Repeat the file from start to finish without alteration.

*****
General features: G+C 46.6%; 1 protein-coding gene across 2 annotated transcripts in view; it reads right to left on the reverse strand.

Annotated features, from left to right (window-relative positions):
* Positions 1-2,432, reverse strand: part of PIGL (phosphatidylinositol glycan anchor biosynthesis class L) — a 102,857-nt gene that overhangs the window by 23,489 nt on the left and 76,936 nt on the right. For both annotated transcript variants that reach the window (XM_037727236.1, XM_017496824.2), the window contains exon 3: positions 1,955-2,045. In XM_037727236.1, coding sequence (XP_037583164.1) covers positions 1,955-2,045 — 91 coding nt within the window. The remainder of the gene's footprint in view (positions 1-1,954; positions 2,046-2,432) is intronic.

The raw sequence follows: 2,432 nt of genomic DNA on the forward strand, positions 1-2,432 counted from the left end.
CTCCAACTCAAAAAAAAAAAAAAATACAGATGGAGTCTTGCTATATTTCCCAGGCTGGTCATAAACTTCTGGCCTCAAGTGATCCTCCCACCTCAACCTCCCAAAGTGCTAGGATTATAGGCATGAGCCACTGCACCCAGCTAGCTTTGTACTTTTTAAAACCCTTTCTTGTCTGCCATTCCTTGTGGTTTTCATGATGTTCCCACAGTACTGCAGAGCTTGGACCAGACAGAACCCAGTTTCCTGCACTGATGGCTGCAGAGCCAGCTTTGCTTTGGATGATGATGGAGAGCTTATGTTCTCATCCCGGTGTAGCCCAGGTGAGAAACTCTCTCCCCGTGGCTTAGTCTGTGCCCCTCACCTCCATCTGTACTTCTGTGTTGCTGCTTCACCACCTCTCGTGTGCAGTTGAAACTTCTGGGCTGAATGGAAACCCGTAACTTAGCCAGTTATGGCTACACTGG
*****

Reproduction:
General features: G+C 46.6%; 1 protein-coding gene across 2 annotated transcripts in view; it reads right to left on the reverse strand.

Annotated features, from left to right (window-relative positions):
* Positions 1-2,432, reverse strand: part of PIGL (phosphatidylinositol glycan anchor biosynthesis class L) — a 102,857-nt gene that overhangs the window by 23,489 nt on the left and 76,936 nt on the right. For both annotated transcript variants that reach the window (XM_037727236.1, XM_017496824.2), the window contains exon 3: positions 1,955-2,045. In XM_037727236.1, coding sequence (XP_037583164.1) covers positions 1,955-2,045 — 91 coding nt within the window. The remainder of the gene's footprint in view (positions 1-1,954; positions 2,046-2,432) is intronic.

The raw sequence follows: 2,432 nt of genomic DNA on the forward strand, positions 1-2,432 counted from the left end.
CTCCAACTCAAAAAAAAAAAAAAATACAGATGGAGTCTTGCTATATTTCCCAGGCTGGTCATAAACTTCTGGCCTCAAGTGATCCTCCCACCTCAACCTCCCAAAGTGCTAGGATTATAGGCATGAGCCACTGCACCCAGCTAGCTTTGTACTTTTTAAAACCCTTTCTTGTCTGCCATTCCTTGTGGTTTTCATGATGTTCCCACAGTACTGCAGAGCTTGGACCAGACAGAACCCAGTTTCCTGCACTGATGGCTGCAGAGCCAGCTTTGCTTTGGATGATGATGGAGAGCTTATGTTCTCATCCCGGTGTAGCCCAGGTGAGAAACTCTCTCCCCGTGGCTTAGTCTGTGCCCCTCACCTCCATCTGTACTTCTGTGTTGCTGCTTCACCACCTCTCGTGTGCAGTTGAAACTTCTGGGCTGAATGGAAACCCGTAACTTAGCCAGTTATGGCTACACTGG